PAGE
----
Finally, what happens if your Facebook actually does double or even triple in cost? It will still probably be your most or second-most efficient medium for getting bidders to your website. What’s your cost per website visitor from newsprint, signs, or direct mail? Are you even tracking that? How confident are you that your relatively-cheap email list contains the best prospects for what you’re selling? What’s your next best advertising medium when you book an asset outside your wheelhouse or an event outside your normal geographic market? Facebook will continue to be a valuable tool—if not the most valuable—in your toolbox.

If you were a publisher like Buzz Feed or Fox News, you should be worried by the loss of free distribution. A savvy marketer like you, though, has no reason to lose any sleep over Facebook’s pending changes.

Stock image purchased from iStockPhoto.com

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The Most Important Mailing List (That Auctioneers Aren’t Using)

For years I’ve preached that the most important mailing list for an auction company to use is their list of past bidders. But I’ve been wrong—at least partially.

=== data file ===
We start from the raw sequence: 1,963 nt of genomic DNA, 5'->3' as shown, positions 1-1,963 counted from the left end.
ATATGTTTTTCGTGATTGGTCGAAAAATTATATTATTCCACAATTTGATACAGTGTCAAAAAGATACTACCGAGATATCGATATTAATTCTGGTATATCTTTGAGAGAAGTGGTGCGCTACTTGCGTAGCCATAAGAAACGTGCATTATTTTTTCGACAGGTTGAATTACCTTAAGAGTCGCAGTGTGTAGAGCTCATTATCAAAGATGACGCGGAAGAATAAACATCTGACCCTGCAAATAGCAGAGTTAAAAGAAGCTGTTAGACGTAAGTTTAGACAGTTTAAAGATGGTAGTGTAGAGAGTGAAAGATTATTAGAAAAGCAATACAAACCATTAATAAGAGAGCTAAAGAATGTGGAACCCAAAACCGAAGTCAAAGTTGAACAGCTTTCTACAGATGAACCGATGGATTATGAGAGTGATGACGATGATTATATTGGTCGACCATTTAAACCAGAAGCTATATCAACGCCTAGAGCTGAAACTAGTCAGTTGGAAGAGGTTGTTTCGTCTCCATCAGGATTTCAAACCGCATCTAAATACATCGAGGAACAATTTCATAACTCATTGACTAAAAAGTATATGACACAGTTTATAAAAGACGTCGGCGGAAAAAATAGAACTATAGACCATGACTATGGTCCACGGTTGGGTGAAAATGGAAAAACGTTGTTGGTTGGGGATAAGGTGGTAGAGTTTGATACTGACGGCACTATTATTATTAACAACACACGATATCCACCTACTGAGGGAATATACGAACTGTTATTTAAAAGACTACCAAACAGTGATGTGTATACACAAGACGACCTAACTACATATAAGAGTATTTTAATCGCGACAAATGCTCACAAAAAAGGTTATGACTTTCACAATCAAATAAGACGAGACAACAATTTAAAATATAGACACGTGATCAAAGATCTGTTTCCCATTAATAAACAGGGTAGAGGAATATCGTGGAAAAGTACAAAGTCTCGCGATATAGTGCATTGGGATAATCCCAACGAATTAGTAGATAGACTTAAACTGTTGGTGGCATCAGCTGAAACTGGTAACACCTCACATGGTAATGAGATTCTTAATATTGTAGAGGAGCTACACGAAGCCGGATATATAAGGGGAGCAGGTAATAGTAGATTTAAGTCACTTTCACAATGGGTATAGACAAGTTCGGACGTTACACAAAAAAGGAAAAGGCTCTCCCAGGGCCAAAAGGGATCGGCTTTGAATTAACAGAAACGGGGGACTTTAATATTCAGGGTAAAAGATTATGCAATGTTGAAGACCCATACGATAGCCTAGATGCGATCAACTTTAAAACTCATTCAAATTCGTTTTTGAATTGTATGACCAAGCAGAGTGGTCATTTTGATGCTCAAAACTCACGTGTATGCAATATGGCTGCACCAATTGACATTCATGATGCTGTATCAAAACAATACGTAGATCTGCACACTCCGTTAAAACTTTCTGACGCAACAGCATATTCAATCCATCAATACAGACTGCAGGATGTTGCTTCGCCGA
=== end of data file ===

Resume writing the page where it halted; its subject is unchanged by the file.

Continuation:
The line of thinking was that the most qualified prospects are those that are familiar with the auction process and have shown past interest in a specific asset category. Also, with Facebook’s Lookalike Audience tool, you could leverage the email address column of this in-house list to find tens of thousands of similar people just like your bidders (in any geographic region). For one of my clients, that Lookalike Audience technique has led to a noticeable increase in his average quantity of registered bidders.

Here’s the problem, though: if you do enough auctions, that list is going to become unwieldy—too large to efficiently send direct mail in the entirety. I’ve worked for a handful of auction companies who regularly mail 6,000 to 10,000 pieces to in-house lists; and I’ve consulted auction companies that mail tens of thousands of pieces per auction. I’ve regularly been asked how to sort a proprietary list down to the best candidates.

You can sort that by recent participation or number of auctions to which they’ve registered. If you specialize in personal property, you could also sort by expenditure levels. The problem is that there’s no way to tell—outside of maybe the art/collectibles or charity/benefit markets—if someone who bought something in the past wants to buy more of the same.